MISC 120491

April 25, 1988

Barnstable, ss.



The complaint in this matter was filed on July 21, 1986 under the provisions of G.L. c. 231A, §1 et seq., c. 185, §1 (j 1/2) and c. 240, §14A. The plaintiff alleges that the Zoning By-law of the Town of Chatham is invalid insofar as it purports to place the Inn at 70 Queen Anne Road, Chatham and an adjacent plot of land used by the Inn as tennis courts in a residential district and insofar as it requires the plaintiff to obtain a special permit to extend or alter a nonconforming use.

A trial was held on September 21, 30 and October 23, 1987 at the Land Court at which a stenographer was sworn to record and transcribe the testimony. Thirteen witnesses testified and twenty-seven exhibits were introduced into evidence, all of which are incorporated herein for the purposes of any appeal. A view of the property was taken in the presence of counsel on October 23, 1987.

On all of the evidence, I find as follows:

1. Since the early 1900's, an inn has been operated at 70 Queen Anne Road in Chatham. In 1972, Guenther Weinkopf purchased the inn and incorporated it as the Queen Anne Inn, Inc. ("plaintiff").

2. The Town of Chatham adopted a zoning by-law on February 15, 1954. As a result of which, the Inn was and is now located in a residential zone. The residential zone in which it is located is adjacent to two business zones. The line dividing the zones is the road on which the Inn is situated.

3. In 1984, the plaintiff entered into a fifty-year lease agreement for land, Lot B-1 off Oyster Pond Lane ("locus"), abutting the Queen Anne Inn.

4. The locus had been occupied by a warehouse used for auto and truck storage and was rundown and overgrown with weeds. As the locus was and is zoned residential, this warehouse was also a nonconforming use.

5. On October 26, 1984, the plaintiff petitioned the Chatham Board of Appeals for a special permit to change the nonconforming use of the locus from auto and truck storage to four tennis courts.

6. The plaintiff was heard on this petition on November 28, 1984. On December 12, 1984, the Zoning Board of Appeals granted a special permit under §§6.42(b) and 1.42 of the Chatham Zoning By-law with three conditions attached: the number of courts was restricted to three; no artificial lights were to be used; and the tennis courts were only to be used by registered guests of the Queen Anne Inn.

7. On February 5, 1985, the plaintiff and the owner of the locus entered into a written lease agreement. Pursuant to this agreement, the plaintiff demolished the warehouse and constructed three tennis courts.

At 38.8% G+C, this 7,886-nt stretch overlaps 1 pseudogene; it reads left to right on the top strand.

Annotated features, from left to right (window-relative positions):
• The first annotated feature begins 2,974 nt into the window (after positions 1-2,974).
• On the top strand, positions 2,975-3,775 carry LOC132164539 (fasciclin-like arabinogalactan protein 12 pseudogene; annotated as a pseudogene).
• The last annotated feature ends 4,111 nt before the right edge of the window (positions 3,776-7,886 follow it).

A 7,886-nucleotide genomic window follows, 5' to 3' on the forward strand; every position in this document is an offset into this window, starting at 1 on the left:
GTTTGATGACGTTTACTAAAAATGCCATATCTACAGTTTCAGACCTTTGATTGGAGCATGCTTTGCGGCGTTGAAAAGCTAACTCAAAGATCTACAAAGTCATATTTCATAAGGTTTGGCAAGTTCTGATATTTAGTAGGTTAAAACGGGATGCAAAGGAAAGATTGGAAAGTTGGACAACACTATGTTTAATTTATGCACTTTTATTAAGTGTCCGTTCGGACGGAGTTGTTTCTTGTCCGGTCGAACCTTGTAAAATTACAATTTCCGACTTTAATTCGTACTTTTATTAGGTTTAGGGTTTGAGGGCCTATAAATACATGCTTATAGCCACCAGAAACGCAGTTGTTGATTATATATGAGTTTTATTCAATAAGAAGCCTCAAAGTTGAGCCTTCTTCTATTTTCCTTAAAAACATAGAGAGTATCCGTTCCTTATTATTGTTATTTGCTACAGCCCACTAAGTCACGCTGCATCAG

8. In the spring of 1985, the plaintiff hired both a director of the tennis facilities and a professional tennis instructor. Letters were then sent to local year-round and summer residents referring to a "tennis club" in which, for a reasonable fee, the tennis courts could be used by these residents along with overnight guests of the Inn. The intention of the Inn was to limit the use of the courts to forty families or one hundred individual users plus overnight guests. This seasonal membership and use of the tennis courts by residents of Chatham has continued to date whereby the residents are billed by the Inn for use of the courts, tennis lessons and any other facilities of the Inn.

9. The assistant zoning agent, Margo L. Fenn, of the Town of Chatham ruled that under the conditions of the special permit, the tennis courts could only be used by overnight guests. The plaintiff filed a petition with the Board of Appeals on May 21, 1986 to appeal from that decision on April 28, 1986 and, in the alternative, requested that a special permit issue allowing persons other than overnight guests the use of the tennis courts.

10. On June 27, 1986, the Board of Appeals held an open meeting and voted to deny both the appeal and the special permit. The Town Clerk was notified by a letter dated July 3, 1986.

11. Section 1.3 of the Chatham Zoning By-law prohibits commercial operation of tennis courts. A single tennis court is allowed as an accessory use to a primary residence in residential zones.

The plaintiff has asked this Court to rule that the placement of the Queen Anne Inn property and the locus in a residential zone in 1954 be invalidated as spot zoning. The plaintiff alleges that the Town in 1954 acted in an arbitrary and capricious manner, without a reasonable basis in so placing the Inn in this residential zone.

Clearly, this is not the case. The Inn is surrounded on three sides by residential property and the boundary line of the zoning district follows the road fronting the property. The Chatham zoning map (Exhibit 2) indicates more than adequate size to the zoning districts. The plaintiff has failed to introduce any evidence to support an allegation of spot zoning. The law acknowledges the Inn as a pre-existing nonconforming use and as such it may continue its operation as an Inn.